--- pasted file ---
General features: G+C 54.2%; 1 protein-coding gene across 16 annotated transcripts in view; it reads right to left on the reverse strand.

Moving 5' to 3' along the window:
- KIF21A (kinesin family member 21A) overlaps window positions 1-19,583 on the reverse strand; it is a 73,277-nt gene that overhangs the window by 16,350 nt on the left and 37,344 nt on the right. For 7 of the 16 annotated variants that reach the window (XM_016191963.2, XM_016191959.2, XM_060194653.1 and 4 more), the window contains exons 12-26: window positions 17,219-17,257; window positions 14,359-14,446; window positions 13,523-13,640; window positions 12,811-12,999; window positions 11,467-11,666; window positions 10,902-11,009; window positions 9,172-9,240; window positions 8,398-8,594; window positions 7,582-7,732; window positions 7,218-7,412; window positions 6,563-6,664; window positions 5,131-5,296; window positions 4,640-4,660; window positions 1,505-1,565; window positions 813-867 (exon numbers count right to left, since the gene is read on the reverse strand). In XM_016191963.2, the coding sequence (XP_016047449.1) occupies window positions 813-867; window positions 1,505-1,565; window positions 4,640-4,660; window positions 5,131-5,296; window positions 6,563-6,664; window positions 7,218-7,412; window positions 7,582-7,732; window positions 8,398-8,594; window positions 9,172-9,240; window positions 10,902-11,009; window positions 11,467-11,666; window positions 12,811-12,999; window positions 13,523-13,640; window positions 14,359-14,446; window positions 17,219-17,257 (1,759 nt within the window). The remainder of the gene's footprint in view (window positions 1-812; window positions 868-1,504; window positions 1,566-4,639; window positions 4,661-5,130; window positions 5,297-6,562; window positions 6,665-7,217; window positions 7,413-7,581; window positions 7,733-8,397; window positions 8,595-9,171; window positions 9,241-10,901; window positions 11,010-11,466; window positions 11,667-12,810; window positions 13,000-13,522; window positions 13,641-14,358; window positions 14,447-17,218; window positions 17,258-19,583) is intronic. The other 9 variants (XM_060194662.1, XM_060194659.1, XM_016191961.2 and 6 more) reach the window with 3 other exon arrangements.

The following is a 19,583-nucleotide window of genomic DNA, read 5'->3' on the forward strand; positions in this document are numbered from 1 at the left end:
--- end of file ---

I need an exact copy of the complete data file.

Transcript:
General features: G+C 54.2%; 1 protein-coding gene across 16 annotated transcripts in view; it reads right to left on the reverse strand.

Moving 5' to 3' along the window:
- KIF21A (kinesin family member 21A) overlaps window positions 1-19,583 on the reverse strand; it is a 73,277-nt gene that overhangs the window by 16,350 nt on the left and 37,344 nt on the right. For 7 of the 16 annotated variants that reach the window (XM_016191963.2, XM_016191959.2, XM_060194653.1 and 4 more), the window contains exons 12-26: window positions 17,219-17,257; window positions 14,359-14,446; window positions 13,523-13,640; window positions 12,811-12,999; window positions 11,467-11,666; window positions 10,902-11,009; window positions 9,172-9,240; window positions 8,398-8,594; window positions 7,582-7,732; window positions 7,218-7,412; window positions 6,563-6,664; window positions 5,131-5,296; window positions 4,640-4,660; window positions 1,505-1,565; window positions 813-867 (exon numbers count right to left, since the gene is read on the reverse strand). In XM_016191963.2, the coding sequence (XP_016047449.1) occupies window positions 813-867; window positions 1,505-1,565; window positions 4,640-4,660; window positions 5,131-5,296; window positions 6,563-6,664; window positions 7,218-7,412; window positions 7,582-7,732; window positions 8,398-8,594; window positions 9,172-9,240; window positions 10,902-11,009; window positions 11,467-11,666; window positions 12,811-12,999; window positions 13,523-13,640; window positions 14,359-14,446; window positions 17,219-17,257 (1,759 nt within the window). The remainder of the gene's footprint in view (window positions 1-812; window positions 868-1,504; window positions 1,566-4,639; window positions 4,661-5,130; window positions 5,297-6,562; window positions 6,665-7,217; window positions 7,413-7,581; window positions 7,733-8,397; window positions 8,595-9,171; window positions 9,241-10,901; window positions 11,010-11,466; window positions 11,667-12,810; window positions 13,000-13,522; window positions 13,641-14,358; window positions 14,447-17,218; window positions 17,258-19,583) is intronic. The other 9 variants (XM_060194662.1, XM_060194659.1, XM_016191961.2 and 6 more) reach the window with 3 other exon arrangements.

The following is a 19,583-nucleotide window of genomic DNA, read 5'->3' on the forward strand; positions in this document are numbered from 1 at the left end: